Every now and then an artist will come along carrying with her a breath of fresh air. With her third release (her second as a solo artist), Imogen Heap fuses techno with beautiful piano compositions and poetic lyrics that make your brain tingle.
Heap combines tech nerd with raw musical talent into one dangerously beautiful package. Her first release, I Megaphone, dealt chiefly with heartache and questions about God. Sonically, the album was very similar to the talent of another brunette, Alanis Morissette. Her second album as half of the duo, Frou Frou, was more techno based in a European pop style. The duo gained popularity when the song “Let Go” was featured on the soundtrack for the movie Garden State.
Heap has been compared to artists such as Kate Bush and PJ Harvey, but do not be confused, this woman has a sound and voice uniquely her own. Heap was also featured on the soundtrack for The Chronicles of Narnia: The Lion, the Witch and the Wardrobe. Her song “Can’t Take It In” was used during the end credits of the movie.
Speak for Yourself seems to merge all she learned from both albums into one spectacular sonic painting.
With her current single, “Goodnight and Go,” Heap takes listeners on a melodic journey into the life of a stalker. Her lyrics are far from shallow and, on this album, deal almost exclusively with relationships. Spending countless hours in front of a computer mixing and distorting sounds to her liking, Heap recorded her entire new album in her London studio. This is perhaps what makes this mad scientist most appealing. Her talent does not lie solely in her singing or piano playing, but also in her technological ability to mix tracks and create innovative drum beats.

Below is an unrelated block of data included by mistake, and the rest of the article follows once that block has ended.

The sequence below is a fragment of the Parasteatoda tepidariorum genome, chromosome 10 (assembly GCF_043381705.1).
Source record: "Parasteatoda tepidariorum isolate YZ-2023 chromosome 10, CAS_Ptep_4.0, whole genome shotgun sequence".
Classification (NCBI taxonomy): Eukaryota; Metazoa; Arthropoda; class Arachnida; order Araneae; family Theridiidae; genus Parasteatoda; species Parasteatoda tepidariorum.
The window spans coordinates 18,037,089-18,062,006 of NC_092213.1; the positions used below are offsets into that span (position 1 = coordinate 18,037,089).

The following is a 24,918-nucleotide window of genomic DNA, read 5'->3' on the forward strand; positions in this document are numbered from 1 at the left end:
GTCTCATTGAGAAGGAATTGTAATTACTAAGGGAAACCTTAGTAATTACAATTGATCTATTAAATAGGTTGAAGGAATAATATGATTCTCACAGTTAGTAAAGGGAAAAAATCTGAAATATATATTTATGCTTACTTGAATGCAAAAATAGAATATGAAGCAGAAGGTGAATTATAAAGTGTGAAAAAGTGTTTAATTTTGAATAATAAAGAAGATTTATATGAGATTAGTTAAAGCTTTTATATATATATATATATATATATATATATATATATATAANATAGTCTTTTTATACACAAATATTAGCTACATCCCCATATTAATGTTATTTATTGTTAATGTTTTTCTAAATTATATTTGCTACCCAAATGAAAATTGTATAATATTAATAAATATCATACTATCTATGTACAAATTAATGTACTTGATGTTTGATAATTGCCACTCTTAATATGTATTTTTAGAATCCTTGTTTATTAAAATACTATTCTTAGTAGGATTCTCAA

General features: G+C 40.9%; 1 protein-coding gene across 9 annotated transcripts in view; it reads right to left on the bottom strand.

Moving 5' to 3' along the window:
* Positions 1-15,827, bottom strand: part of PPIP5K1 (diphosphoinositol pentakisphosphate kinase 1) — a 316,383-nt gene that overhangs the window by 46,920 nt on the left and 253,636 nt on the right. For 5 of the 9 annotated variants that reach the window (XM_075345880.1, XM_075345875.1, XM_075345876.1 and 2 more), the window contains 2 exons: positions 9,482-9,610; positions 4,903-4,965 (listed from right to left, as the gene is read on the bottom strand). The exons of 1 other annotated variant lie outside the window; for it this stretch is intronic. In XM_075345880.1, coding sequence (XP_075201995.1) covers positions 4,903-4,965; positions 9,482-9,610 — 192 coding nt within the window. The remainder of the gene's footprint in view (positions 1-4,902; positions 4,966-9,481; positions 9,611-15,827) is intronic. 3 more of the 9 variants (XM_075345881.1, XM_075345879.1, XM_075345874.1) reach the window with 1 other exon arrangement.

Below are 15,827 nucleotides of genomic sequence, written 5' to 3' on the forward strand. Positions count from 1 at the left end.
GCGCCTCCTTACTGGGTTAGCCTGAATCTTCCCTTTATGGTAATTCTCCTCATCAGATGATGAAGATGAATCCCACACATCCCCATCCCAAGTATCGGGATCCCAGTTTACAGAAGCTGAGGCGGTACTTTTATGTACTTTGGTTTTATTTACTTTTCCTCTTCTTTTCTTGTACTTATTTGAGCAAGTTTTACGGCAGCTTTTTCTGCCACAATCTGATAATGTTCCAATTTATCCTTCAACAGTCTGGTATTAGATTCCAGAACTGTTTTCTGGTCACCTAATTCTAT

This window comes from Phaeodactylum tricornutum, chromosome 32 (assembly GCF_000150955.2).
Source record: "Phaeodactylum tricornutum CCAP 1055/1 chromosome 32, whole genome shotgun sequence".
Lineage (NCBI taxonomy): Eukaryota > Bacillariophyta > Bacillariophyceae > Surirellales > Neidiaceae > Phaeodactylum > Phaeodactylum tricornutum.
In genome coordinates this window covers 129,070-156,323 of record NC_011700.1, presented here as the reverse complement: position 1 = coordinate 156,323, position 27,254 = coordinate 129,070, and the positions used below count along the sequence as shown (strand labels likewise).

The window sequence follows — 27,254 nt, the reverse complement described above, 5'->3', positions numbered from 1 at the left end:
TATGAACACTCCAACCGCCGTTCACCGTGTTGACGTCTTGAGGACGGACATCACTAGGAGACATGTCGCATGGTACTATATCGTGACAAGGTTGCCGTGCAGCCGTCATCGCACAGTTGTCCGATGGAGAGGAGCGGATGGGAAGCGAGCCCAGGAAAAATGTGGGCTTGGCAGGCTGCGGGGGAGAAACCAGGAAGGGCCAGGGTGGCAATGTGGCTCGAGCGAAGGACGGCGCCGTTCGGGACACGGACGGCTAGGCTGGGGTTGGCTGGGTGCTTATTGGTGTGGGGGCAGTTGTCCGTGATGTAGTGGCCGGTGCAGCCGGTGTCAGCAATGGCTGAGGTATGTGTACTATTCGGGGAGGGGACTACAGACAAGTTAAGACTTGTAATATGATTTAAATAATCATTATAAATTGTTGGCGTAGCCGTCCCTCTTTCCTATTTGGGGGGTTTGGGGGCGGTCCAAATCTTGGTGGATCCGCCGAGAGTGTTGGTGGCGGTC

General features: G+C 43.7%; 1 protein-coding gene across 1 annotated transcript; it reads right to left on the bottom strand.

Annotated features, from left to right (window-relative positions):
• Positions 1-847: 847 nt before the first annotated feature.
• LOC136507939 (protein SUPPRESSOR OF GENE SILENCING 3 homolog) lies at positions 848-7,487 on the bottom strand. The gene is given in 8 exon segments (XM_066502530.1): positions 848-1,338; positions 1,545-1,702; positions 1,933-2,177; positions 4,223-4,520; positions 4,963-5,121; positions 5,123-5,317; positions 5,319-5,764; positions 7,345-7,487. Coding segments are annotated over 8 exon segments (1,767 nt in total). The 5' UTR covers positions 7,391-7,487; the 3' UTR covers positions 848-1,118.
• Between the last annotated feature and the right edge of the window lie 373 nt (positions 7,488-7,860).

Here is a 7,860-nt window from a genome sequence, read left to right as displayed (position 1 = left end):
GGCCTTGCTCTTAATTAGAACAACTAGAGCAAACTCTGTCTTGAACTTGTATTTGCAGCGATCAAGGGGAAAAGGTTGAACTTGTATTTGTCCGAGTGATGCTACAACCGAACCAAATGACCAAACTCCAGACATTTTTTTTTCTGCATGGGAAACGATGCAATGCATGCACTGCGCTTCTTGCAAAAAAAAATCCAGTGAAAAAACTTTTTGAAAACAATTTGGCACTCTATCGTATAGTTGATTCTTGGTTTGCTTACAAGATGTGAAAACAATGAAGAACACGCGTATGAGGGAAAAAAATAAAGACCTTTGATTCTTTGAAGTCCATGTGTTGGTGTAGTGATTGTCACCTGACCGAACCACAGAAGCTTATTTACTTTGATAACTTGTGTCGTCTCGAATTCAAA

From the haunting vocal distortions on “Hide and Seek” to the mbira (akin to a thumb piano with metal keys attached to a wooden board) plucking on “Goodnight and Go” to the CDs thrown at a carpet tube on “Closing In,” Heap pulls you directly into her studio, inviting you into her colorful imagination.
“The Moment I Said It” is the most acoustic song on the album which fuses Heap’s soft vocals with a beautiful piano line and ethereal sounding strings and rhythms backing her. Heap is not one to compromise lyrical creativity on this album; her words are as deep and melodic as her music. The song “The Moment I Said It” demonstrates her ability to paint with sound and words. The moment I said It / The moment I opened my mouth / Lead in your eyelids / Bulldozed the life out of me/I know what you’re thinking / But darling you’re not thinking straight / Sadly things just happen we can’t explain / It’s not even light out / But you’ve somewhere to be.
This album is fresh and inventive in a mostly dull cookie-cutter pop world.